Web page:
Sign sitting above the gates of Hell. Meant to scare you, if you aren't already scared by the endless screams of torment by those on the other side of the gate. Makes an appearance in the Infocom game Zork.
Often translated as `all hope abandon, ye who enter here'. In the original mediaeval Tuscan, it was Lasciate ogne speranza, voi ch'intrate. The full text of the Gate:
Per me si va ne la città dolente,
Per me si va ne l'etterno dolore,
Per me si va tra la Perduta Gente.
Giustizia mosse il mio Alto Fattore;
Fecemi la Divina Podestate,
La Somma Sapïenza e 'l Primo Amore.
Dinanzi a me non fuor cose create
Se non etterne, e io etterno duro
Lasciate ogne speranza, voi ch'intrate

-- Dante Alighieri (La Divina Commedia, Canto III.1--9)

Ere from their thought creation rose in flower
Eternal first were all things fixed as they.
Of Increate Power infinite formed am I
That deathless as themselves I do not die.
Justice divine has weighed: the doom is clear.
All hope renounce, ye lost, who enter here.

-- Stephen Fowler Wright

Through me the road to the city of desolation,
Through me the road to sorrows diuturnal,
Through me the road among the lost creation.
Justice moved my great maker; God eternal
Wrought me: the power, and the unsearchably
High wisdom, and the primal love supernal.
Nothing ere I was made was made to be
Save things eterne, and I eterne abide;
Lay down all hope, you that go in by me.

-- Dorothy L. Sayers

Through me the way into the suffering city
Through me the way into the eternal pain
Through me the way through the Lost People
Justice moved my High Artificer
My maker was divine authority
The highest wisdom, and the primal love.
Before me nothing was created
That was not eternal, and I endure eternally.
Abandon all hope, you who enter!

-- compilation of various translations


Wright's translation is somewhat annoying in that, while it has frequent rhymes, it does not have a rhyme scheme per se, much less the strict terza rima of the Tuscan. I find Sayers's version to be just as elegant and readable, while preserving the energy of the rhyme.

If anyone has the first three lines of Fowler's translation of Canto III, please let me know. The text of the Fowler translation above was assimilated from the writeup by dem bones which formerly stood at the top of this node.

The first words of the first sentence of the first chapter of Bret Easton Ellis' American Psycho begins with this phrase from Dante's The Inferno in capital letters:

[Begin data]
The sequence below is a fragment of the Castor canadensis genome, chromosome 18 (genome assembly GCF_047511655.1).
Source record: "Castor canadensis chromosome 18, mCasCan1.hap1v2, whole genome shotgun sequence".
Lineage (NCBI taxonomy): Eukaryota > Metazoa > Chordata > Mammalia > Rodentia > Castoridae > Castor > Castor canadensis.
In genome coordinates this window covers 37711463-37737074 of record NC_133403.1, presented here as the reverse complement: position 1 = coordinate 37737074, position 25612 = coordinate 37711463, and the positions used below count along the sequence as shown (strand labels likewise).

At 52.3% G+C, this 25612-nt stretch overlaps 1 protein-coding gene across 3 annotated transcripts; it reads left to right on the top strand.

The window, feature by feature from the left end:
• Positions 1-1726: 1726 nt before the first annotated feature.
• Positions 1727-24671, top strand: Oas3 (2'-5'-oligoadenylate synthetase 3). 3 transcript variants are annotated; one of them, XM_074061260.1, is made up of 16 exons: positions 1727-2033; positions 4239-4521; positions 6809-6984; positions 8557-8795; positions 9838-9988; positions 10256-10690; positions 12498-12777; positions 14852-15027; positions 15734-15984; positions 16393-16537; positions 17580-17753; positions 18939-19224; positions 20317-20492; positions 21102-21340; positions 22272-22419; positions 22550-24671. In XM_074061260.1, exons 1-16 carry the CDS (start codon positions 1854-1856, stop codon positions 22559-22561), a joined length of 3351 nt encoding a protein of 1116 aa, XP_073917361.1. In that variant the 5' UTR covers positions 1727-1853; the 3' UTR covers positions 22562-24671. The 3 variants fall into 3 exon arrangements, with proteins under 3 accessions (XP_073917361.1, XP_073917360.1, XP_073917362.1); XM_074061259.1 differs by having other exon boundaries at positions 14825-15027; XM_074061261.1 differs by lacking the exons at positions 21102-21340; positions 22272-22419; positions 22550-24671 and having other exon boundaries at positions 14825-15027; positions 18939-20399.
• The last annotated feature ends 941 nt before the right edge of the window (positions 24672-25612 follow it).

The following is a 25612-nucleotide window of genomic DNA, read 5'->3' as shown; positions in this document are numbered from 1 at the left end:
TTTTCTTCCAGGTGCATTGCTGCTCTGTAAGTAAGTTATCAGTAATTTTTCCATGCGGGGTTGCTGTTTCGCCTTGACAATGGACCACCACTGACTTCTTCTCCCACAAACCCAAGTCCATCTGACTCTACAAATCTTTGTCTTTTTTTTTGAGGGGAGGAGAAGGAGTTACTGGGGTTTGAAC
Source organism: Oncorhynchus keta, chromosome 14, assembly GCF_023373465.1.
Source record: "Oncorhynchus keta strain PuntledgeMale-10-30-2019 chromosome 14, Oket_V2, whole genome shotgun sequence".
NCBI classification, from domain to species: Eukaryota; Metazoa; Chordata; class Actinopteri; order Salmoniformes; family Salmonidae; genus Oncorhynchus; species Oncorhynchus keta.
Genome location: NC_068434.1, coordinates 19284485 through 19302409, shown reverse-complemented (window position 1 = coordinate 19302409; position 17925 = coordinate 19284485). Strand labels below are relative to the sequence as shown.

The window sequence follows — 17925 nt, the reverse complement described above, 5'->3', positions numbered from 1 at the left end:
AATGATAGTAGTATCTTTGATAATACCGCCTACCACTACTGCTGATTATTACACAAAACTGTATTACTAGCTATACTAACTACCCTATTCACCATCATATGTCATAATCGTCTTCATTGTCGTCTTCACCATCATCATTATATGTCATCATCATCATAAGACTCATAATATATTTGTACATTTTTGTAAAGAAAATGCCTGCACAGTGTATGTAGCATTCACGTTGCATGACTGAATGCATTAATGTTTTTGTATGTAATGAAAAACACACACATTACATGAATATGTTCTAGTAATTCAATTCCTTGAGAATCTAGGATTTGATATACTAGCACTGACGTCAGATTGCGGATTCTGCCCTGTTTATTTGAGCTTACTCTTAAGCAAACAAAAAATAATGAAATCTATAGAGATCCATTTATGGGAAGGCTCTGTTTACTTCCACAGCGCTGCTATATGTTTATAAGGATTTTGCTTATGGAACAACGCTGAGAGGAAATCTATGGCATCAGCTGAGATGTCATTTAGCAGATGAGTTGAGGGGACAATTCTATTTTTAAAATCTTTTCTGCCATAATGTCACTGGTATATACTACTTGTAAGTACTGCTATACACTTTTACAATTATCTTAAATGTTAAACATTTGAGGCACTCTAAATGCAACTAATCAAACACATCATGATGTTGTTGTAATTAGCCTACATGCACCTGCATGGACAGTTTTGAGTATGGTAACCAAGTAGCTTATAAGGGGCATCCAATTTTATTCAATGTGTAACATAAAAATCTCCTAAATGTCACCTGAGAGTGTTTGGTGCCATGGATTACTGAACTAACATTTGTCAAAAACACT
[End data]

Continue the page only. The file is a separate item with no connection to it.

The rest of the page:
"ABANDON ALL HOPE YE WHO ENTER HERE is scrawled in blood red lettering on the side of the Chemical Bank near the corner of Eleventh and First and is in print large enough to be seen from the backseat of the cab as it lurches forward in the traffic leaving Wall Street..."

The appearance of these words as the beginning of the novel can be interpreted as indicative that the rest of the book portrays a Hell of sorts. Despite all the sadistic joys Patrick Bateman (the central character) indulges in throughout the book (without getting into whether or not he actually did, depending on how you look at it) in the end he's still as dissatisfied with everything as he was in the beginning, if not more so. This interpretation is also supported with the book's closing words ("THIS IS NOT AN EXIT"), implying that Bateman has not escaped what he has descended into: The book ends but Hell does not. This ties in with the satire of the extremes of the 1980s that the book is. The world may, more or less, have emerged from those extremes and vices but Bateman, as the personification of those extremes and vices, cannot escape from them. At least, not so easily.

In the translation by John Ciardi, used in the Modern Library Edition of Inferno the first nine lines of Canto III read as follows:


I AM THE WAY INTO THE CITY OF WOE.
I AM THE WAY TO A FORSAKEN PEOPLE.
I AM THE WAY INTO ETERNAL SORROW.

SACRED JUSTICE MOVED MY ARCHITECT.
I WAS RAISED HERE BY DIVINE OMNIPOTENCE,
PRIMORDIAL LOVE AND ULTIMATE INTELLECT.

ONLY THOSE ELEMENTS TIME CANNOT WEAR
WERE MADE BEFORE ME, AND BEYOND TIME I STAND.
ABANDON ALL HOPE, YE WHO ENTER HERE.


This is inscribed directly on the gate to Hell and does not serve as a warning because all oncoming souls are already damned. It is simply informative and rhetorical to a point. Vergil informs Dante that it does not apply to him.

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